Most standard texts in basic organic chemistry require the student to memorize dozens of organic reactions. This is certainly necessary to master the discipline. Unfortunately, most texts do not emphasize why these reactions occur and, just as important, why other reactions that might seem conceivable to the student do not occur. Without this understanding, students tend to forget what they have memorized soon after the course is over. It is the purpose of this book to familiarize the student with the principles governing organic reactivity and to provide a qfeelq for organic chemistry that is impossible to secure by memory alone. Digesting the ideas in this book will, we hope, not only explain the common organic reactions but also allow the student to predict the prod ucts and by-products of reactions he has never seen before. Indeed, the creative student might even become capable of designing new reactions as might be required in a complex organic synthesis. In Chapter 1, we cover the basic principles including bonding, nuclear charge, resonance effects, oxidation-reduction, etc. It is a brief discussion, but it nonetheless provides the basis for understanding reaction mechanisms th~t will be treated later on. We highly recommend that this material be reviewed and that the v VI PREFACE problems be worked at the end of the chapter. Answers are given to all problems. In Chapter 2, reaction mechanisms are presented in an increas ing order of difficulty.Most standard texts in basic organic chemistry require the student to memorize dozens of organic reactions. This is certainly necessary to master the discipline.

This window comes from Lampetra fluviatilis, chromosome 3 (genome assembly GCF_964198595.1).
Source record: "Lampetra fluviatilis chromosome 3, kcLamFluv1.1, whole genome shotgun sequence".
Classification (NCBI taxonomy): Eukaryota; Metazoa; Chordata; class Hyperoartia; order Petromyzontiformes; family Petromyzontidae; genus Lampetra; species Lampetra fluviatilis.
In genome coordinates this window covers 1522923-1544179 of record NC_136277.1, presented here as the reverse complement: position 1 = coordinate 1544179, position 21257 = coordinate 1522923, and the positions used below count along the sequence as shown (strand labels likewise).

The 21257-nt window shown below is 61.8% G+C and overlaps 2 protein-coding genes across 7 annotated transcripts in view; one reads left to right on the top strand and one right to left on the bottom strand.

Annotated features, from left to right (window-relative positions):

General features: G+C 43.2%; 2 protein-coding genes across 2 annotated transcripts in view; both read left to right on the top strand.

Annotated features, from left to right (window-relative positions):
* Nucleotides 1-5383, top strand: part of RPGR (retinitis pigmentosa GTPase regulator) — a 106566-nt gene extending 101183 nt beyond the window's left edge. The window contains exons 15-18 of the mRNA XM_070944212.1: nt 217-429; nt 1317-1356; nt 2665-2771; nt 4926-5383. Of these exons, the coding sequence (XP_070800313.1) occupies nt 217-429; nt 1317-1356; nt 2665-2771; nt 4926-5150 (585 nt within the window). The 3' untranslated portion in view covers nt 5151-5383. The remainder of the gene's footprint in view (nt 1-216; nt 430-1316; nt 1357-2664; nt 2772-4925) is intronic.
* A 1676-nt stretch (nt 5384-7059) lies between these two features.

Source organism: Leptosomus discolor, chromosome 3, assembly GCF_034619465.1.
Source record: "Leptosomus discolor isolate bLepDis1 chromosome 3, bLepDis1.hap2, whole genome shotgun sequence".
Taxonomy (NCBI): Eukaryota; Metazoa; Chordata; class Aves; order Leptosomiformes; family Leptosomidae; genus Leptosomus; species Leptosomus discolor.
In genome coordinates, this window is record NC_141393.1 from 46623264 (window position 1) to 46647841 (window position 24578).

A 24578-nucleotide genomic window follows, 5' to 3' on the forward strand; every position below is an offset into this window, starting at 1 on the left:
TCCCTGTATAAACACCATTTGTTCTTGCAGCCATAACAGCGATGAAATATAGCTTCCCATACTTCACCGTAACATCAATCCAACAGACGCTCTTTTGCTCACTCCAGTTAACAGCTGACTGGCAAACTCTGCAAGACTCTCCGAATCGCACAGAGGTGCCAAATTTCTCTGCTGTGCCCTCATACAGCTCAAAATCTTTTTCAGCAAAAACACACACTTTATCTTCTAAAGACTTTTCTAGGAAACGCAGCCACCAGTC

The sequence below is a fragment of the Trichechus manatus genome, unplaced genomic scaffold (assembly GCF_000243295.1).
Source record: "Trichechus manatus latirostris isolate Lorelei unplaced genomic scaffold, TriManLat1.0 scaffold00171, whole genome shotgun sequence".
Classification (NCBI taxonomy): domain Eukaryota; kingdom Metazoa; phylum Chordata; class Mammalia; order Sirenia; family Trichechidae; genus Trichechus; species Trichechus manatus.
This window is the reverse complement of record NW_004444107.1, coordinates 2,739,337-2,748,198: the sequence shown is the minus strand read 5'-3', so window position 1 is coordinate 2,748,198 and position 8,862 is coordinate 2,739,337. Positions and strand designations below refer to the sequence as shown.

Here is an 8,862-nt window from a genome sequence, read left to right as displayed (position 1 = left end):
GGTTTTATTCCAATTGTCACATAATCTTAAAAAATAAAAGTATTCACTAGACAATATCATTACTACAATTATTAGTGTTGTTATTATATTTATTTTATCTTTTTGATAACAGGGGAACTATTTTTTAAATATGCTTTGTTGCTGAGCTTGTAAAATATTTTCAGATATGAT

|Title||:||Electronic Interpretation of Organic Chemistry|
|Author||:||F. M. Menger|
|Publisher||:||Springer Science & Business Media - 2013-03-08|